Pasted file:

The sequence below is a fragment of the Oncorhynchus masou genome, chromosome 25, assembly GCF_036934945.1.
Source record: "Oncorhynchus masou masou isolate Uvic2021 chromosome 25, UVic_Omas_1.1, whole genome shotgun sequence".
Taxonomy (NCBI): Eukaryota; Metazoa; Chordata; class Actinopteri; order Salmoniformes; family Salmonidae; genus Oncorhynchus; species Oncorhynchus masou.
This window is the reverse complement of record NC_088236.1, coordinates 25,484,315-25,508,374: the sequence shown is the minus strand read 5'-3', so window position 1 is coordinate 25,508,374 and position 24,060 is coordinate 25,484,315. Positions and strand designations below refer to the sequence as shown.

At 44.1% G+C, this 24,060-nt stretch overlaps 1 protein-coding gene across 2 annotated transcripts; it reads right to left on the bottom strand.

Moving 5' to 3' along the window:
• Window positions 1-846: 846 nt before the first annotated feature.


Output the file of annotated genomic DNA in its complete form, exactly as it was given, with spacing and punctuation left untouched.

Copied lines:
The sequence below is a fragment of the Oncorhynchus masou genome, chromosome 25, assembly GCF_036934945.1.
Source record: "Oncorhynchus masou masou isolate Uvic2021 chromosome 25, UVic_Omas_1.1, whole genome shotgun sequence".
Taxonomy (NCBI): Eukaryota; Metazoa; Chordata; class Actinopteri; order Salmoniformes; family Salmonidae; genus Oncorhynchus; species Oncorhynchus masou.
This window is the reverse complement of record NC_088236.1, coordinates 25,484,315-25,508,374: the sequence shown is the minus strand read 5'-3', so window position 1 is coordinate 25,508,374 and position 24,060 is coordinate 25,484,315. Positions and strand designations below refer to the sequence as shown.

At 44.1% G+C, this 24,060-nt stretch overlaps 1 protein-coding gene across 2 annotated transcripts; it reads right to left on the bottom strand.

Moving 5' to 3' along the window:
• Window positions 1-846: 846 nt before the first annotated feature.